The Cherry Cricket reopens tomorrow, Tuesday, April 11, after a kitchen fire closed the place for 138 days (we've counted every one of them). The Cricket has served burgers in the Cherry Creek neighborhood for more than seventy years under a series of owners, from founder Mary Zimmerman to current owner Breckenridge-Wynkoop Holding, which will host a ribbon-cutting ceremony at 11 a.m. Tuesday complete with champagne and cake. From there on out, you can get your Cricket fix from 11 a.m. to 2 a.m. daily.
With the smell of sizzling hamburgers soon to enshroud Cherry Creek once again, and with spring sunshine warming patios of burger joints all over town, now is the perfect time to explore the evolution of burgers in Denver. Here are the ten most iconic burger spots in the metro area, in alphabetical order, all of which have shaped the scene — from decades-old classics to newfangled newcomers.
Bud's Cafe & Bar
5453 Manhart Street, Sedalia
Yes, Bud's is many miles south of the Denver city limits, but you really can't call yourself a Denver burger lover until you've made the pilgrimage to this roadhouse for a taste of old-school in its purest form. A single or a double, with or without cheese — those are the options. And forget about fries; a bag of chips is all you'll need — and all you'll get. Bud's has been slinging juicy, greasy burgers since 1948 — the same year burgers stopped getting any better, anywhere.
The Castle Bar & Grille
6657 South Broadway, Littleton
For years, the sign outside this South Broadway stalwart advertised "the best burgers in town." And while we might quibble with that — best in Littleton, maybe — we'll agree that the Castle's burgers are definitely among the best in the metro area, appreciated by residents of south Denver for more than thirty years — eight of those under current owners Tapp and Kara Smith. Stick with the basics, built with half-pound patties, or opt for your patties smothered with Denver originals, like jalapeño cream cheese or thick green chile.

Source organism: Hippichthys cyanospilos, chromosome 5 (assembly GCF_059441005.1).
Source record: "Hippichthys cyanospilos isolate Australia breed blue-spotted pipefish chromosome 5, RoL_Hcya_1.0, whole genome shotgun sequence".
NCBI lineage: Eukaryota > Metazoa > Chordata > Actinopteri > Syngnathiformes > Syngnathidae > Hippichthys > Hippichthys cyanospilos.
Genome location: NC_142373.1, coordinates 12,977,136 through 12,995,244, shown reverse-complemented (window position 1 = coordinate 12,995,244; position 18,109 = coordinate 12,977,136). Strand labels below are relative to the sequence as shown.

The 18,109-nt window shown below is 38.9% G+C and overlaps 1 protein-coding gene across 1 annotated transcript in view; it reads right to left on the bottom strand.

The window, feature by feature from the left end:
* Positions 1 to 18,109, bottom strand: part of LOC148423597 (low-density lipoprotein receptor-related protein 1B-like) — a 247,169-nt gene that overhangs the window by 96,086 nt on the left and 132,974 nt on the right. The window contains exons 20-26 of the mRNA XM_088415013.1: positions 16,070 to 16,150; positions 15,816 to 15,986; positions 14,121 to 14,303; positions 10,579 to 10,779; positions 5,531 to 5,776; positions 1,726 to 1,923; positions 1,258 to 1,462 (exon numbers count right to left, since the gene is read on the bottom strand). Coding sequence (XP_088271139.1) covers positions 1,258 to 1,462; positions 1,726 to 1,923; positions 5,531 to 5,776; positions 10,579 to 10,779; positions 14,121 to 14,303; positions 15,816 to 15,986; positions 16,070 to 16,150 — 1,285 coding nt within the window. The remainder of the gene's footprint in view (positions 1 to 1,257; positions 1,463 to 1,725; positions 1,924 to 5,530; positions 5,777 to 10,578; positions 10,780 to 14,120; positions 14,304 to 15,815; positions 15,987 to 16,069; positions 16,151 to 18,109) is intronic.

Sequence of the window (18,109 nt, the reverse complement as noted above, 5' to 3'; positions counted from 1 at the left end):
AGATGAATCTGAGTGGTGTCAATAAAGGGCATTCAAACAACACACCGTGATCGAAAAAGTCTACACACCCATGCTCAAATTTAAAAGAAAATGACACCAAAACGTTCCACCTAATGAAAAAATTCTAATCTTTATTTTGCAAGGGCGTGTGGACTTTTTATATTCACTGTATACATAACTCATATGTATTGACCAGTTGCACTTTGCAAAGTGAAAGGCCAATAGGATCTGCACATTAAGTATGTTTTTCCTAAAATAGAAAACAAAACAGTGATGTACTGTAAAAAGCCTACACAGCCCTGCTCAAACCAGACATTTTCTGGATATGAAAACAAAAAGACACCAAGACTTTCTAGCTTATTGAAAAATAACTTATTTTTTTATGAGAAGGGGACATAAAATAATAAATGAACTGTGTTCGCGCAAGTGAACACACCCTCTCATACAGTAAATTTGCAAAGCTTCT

321 East Colfax Avenue
We'll never know exactly how many deals have been brokered over burgers and beer at CityGrille, a favorite haunt of the politicos from the Colorado State Capitol who stop in for lunch and dinner, but we know we've eaten our fair share — and hoisted a few pints, too — since the place opened in 1998. The prime location on Colfax Avenue means there's never a boring moment, but despite the built-in entertainment from people-watching, the burgers are still the big draw.
The Cherry Cricket
2641 East Second Avenue
Stick with the classic Cricket burger, complete with green chiles, or take your toppings chances with a spin of the burger wheel; no matter what you order, the taste of Denver restaurant history will make each bite a little better. When the Cricket reopens this week, it will unveil the Fire Belly Burger, topped with pork belly, strawberry-habanero cream cheese, fried onions and grilled jalapeños on a sesame Kaiser bun. One dollar of every Fire Belly sold in April will be donated to the Denver firehouses that helped douse the November kitchen fire.
Crave Real Burgers
1550 Blake Street, 303-534-5878
3982 Limelight Avenue, Castle Rock, 303-814-2829
9344 Dorchester Street, Highlands Ranch, 720-344-3006